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Feature - Wilderness unplugged

Another perspective, from Callaghan Country’s backcountry lodge


By G.D. Maxwell

"Oh my goodness!"

The woman, of indeterminate middle-age but with an unmistakable Texas accent, had just regained a shred of dignity, having lost pretty much all of it in a comical, spiral, backwards, ass-over-teakettle fall part way down Burnt Stew Basin.

"Are ya hurt, Honey?" yelled her husband, huffing and puffing back uphill to tend to her.

Having wrestled herself into a sitting position, where she appeared to be settling in for an extended stay, she simply pointed toward something on the horizon. "Look," she said. "Have you ever seen anything more beautiful?"

Her gaze, having finally extended itself beyond the six feet of groomed trail in front of her, took in the vastness of the bowl she’d been skiing and drew her attention toward Fissile, Overlord Glacier, Decker, Blackcomb, 7 th Heaven and… well, certainly more mountain peaks than exist in the entire state of Texas.

I’m not sure if her husband saw what she saw – or cared – and, having fetched her skis, I didn’t wait around for his response.

That , I thought to myself, is the fundamental flaw of downhill skiing.

The that to which I refer is downhill skiing’s great paradox. As a sport, skiing takes place in some of the most achingly beautiful settings on the planet. But rarely do skiers notice. When they’re skiing, their attention is riveted to a patch of ground in front of them smaller than a good flashlight will illuminate on a dark night. And when they’re riding back up, they’re looking uphill, the direction with the least expansive view, a bit like riding in a rear-facing seat in the family station wagon.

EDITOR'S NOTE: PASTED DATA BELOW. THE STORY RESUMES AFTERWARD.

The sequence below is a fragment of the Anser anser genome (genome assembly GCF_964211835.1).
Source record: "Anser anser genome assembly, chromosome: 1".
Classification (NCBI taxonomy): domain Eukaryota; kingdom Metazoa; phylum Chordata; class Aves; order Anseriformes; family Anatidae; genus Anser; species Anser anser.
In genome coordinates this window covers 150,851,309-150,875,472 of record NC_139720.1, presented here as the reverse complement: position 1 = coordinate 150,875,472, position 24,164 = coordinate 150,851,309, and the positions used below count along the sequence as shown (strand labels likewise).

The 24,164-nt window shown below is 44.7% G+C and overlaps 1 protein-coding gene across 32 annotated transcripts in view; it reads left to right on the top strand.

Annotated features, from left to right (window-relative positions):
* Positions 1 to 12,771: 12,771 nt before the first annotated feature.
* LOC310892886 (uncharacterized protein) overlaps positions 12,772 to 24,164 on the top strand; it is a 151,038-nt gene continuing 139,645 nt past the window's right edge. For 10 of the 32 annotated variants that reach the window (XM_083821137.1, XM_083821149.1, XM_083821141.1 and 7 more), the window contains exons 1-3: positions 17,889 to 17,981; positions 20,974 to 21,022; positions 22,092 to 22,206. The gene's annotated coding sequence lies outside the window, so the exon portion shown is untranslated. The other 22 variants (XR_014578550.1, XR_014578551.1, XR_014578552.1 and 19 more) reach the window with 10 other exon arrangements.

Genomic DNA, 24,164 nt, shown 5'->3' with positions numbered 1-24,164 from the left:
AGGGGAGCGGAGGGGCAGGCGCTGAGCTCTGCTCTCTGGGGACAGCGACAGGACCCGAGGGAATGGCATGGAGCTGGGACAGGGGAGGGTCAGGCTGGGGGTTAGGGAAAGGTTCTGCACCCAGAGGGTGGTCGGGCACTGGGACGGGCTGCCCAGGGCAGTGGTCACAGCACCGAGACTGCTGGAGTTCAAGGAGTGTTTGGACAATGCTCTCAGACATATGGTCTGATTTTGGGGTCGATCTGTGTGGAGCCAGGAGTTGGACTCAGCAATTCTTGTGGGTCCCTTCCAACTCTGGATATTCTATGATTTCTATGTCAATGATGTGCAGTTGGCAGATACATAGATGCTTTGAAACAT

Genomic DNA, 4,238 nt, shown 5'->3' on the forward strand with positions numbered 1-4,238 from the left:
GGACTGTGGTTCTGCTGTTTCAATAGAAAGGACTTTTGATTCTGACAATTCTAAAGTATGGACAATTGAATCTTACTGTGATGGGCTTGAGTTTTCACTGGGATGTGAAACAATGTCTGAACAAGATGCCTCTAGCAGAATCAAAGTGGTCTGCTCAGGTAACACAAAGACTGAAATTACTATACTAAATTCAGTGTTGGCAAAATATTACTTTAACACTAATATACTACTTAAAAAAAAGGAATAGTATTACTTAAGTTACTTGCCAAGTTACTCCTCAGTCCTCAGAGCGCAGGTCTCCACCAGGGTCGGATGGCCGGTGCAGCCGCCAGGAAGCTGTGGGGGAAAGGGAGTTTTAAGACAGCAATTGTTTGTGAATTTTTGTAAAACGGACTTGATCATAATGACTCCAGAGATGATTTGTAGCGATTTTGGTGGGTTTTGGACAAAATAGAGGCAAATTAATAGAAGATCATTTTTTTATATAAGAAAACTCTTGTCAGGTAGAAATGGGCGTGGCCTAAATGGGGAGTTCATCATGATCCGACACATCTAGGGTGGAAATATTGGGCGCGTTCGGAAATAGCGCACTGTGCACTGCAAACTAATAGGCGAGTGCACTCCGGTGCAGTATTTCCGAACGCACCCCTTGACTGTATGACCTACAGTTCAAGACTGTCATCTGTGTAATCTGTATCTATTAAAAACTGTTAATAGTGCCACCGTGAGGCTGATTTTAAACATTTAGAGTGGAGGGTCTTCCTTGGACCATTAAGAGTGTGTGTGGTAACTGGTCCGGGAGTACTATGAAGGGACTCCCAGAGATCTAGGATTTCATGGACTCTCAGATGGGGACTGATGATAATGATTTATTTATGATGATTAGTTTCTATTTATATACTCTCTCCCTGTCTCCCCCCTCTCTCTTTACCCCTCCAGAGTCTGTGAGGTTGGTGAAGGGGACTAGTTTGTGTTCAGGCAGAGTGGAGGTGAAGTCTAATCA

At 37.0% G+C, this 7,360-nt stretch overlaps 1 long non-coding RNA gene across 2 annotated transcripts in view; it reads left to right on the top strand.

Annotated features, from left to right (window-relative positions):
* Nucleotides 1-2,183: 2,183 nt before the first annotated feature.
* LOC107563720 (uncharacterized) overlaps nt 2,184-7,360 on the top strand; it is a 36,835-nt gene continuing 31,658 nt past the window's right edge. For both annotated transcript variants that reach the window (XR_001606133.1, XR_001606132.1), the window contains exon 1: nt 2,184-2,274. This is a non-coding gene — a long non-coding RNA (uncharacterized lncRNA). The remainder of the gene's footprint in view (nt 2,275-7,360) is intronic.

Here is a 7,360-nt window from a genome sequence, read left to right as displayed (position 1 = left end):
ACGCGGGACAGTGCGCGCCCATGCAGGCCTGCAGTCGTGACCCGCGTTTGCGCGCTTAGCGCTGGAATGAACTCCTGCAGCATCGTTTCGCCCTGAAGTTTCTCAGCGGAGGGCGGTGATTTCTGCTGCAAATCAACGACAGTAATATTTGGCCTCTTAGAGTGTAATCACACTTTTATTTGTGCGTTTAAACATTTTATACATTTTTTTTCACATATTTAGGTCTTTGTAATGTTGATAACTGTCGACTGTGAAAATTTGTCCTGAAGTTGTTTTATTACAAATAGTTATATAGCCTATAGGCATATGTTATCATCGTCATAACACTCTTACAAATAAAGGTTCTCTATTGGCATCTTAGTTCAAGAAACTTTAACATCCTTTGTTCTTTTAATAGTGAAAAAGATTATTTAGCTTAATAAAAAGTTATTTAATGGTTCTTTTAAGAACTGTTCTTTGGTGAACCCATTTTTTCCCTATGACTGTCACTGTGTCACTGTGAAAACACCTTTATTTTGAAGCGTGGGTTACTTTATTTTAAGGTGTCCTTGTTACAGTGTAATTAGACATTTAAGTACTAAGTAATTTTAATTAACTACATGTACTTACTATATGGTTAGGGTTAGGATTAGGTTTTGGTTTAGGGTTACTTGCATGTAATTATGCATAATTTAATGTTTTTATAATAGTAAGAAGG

Among other reasons – fewer people, untracked powder, more exercise, solitude – escaping the paradox and reconnecting to the supernatural countryside is one of the best reasons to leave the resort behind. At least temporarily.

Ducking a boundary rope – know where you’re going before you even think of doing that – or skinning up in the near-backcountry of Oboe or Cowboy Ridge will get you away from people but leave you within earshot of the mechanical din Whistler generates 24/7.

But for the full-junkie mainlinin’ rush of powder, solitude and lost-in-the-expanse-of-B.C.-wilderness, it’s hard to beat what lies just down the road.

Ten minutes by auto, 35 more by snowmobile or an hour by snowcoach, the indifference of wilderness partners with the caring of civilization to bring you the best of both worlds. Untracked powder blankets 3,500 hectares of wilderness and down comforters blanket worn-out skiers at day’s end. A winter playground serves up a smorgasbord of outdoor activities and a talented chef serves up a groaning board of tasty treats. The silent solitude of winter warms your soul and a crackling fireplace warms your toes.

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